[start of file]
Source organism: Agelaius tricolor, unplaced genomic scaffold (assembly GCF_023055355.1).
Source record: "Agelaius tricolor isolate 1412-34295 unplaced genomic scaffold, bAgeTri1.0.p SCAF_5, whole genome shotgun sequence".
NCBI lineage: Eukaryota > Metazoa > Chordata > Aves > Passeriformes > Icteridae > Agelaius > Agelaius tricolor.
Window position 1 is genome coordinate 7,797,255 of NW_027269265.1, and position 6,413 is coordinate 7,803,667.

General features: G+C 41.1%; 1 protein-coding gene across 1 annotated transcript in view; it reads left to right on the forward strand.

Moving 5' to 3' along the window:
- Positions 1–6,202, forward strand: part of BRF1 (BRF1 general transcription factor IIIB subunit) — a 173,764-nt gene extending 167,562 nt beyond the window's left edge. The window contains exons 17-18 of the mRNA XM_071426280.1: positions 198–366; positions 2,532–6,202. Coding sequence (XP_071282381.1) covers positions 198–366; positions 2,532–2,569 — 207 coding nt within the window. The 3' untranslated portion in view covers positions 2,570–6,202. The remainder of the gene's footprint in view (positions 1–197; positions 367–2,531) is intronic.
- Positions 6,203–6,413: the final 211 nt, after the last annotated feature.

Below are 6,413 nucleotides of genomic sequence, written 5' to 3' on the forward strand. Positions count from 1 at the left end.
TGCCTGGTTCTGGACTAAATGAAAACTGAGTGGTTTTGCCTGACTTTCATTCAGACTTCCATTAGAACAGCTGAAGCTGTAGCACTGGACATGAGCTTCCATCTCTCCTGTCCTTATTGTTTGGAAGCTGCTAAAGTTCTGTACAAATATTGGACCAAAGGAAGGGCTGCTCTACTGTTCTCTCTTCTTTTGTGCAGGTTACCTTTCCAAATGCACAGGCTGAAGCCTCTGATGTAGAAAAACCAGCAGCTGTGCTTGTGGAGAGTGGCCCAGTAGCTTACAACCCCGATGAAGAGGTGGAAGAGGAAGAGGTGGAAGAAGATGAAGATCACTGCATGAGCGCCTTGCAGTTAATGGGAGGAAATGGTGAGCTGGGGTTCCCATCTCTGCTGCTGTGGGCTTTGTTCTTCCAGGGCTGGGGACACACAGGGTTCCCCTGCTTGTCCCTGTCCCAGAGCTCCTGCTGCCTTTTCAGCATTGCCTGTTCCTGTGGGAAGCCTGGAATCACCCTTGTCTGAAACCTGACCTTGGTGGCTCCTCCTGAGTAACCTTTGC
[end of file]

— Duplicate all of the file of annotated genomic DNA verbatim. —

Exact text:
Source organism: Agelaius tricolor, unplaced genomic scaffold (assembly GCF_023055355.1).
Source record: "Agelaius tricolor isolate 1412-34295 unplaced genomic scaffold, bAgeTri1.0.p SCAF_5, whole genome shotgun sequence".
NCBI lineage: Eukaryota > Metazoa > Chordata > Aves > Passeriformes > Icteridae > Agelaius > Agelaius tricolor.
Window position 1 is genome coordinate 7,797,255 of NW_027269265.1, and position 6,413 is coordinate 7,803,667.

General features: G+C 41.1%; 1 protein-coding gene across 1 annotated transcript in view; it reads left to right on the forward strand.

Moving 5' to 3' along the window:
- Positions 1–6,202, forward strand: part of BRF1 (BRF1 general transcription factor IIIB subunit) — a 173,764-nt gene extending 167,562 nt beyond the window's left edge. The window contains exons 17-18 of the mRNA XM_071426280.1: positions 198–366; positions 2,532–6,202. Coding sequence (XP_071282381.1) covers positions 198–366; positions 2,532–2,569 — 207 coding nt within the window. The 3' untranslated portion in view covers positions 2,570–6,202. The remainder of the gene's footprint in view (positions 1–197; positions 367–2,531) is intronic.
- Positions 6,203–6,413: the final 211 nt, after the last annotated feature.

Below are 6,413 nucleotides of genomic sequence, written 5' to 3' on the forward strand. Positions count from 1 at the left end.
TGCCTGGTTCTGGACTAAATGAAAACTGAGTGGTTTTGCCTGACTTTCATTCAGACTTCCATTAGAACAGCTGAAGCTGTAGCACTGGACATGAGCTTCCATCTCTCCTGTCCTTATTGTTTGGAAGCTGCTAAAGTTCTGTACAAATATTGGACCAAAGGAAGGGCTGCTCTACTGTTCTCTCTTCTTTTGTGCAGGTTACCTTTCCAAATGCACAGGCTGAAGCCTCTGATGTAGAAAAACCAGCAGCTGTGCTTGTGGAGAGTGGCCCAGTAGCTTACAACCCCGATGAAGAGGTGGAAGAGGAAGAGGTGGAAGAAGATGAAGATCACTGCATGAGCGCCTTGCAGTTAATGGGAGGAAATGGTGAGCTGGGGTTCCCATCTCTGCTGCTGTGGGCTTTGTTCTTCCAGGGCTGGGGACACACAGGGTTCCCCTGCTTGTCCCTGTCCCAGAGCTCCTGCTGCCTTTTCAGCATTGCCTGTTCCTGTGGGAAGCCTGGAATCACCCTTGTCTGAAACCTGACCTTGGTGGCTCCTCCTGAGTAACCTTTGC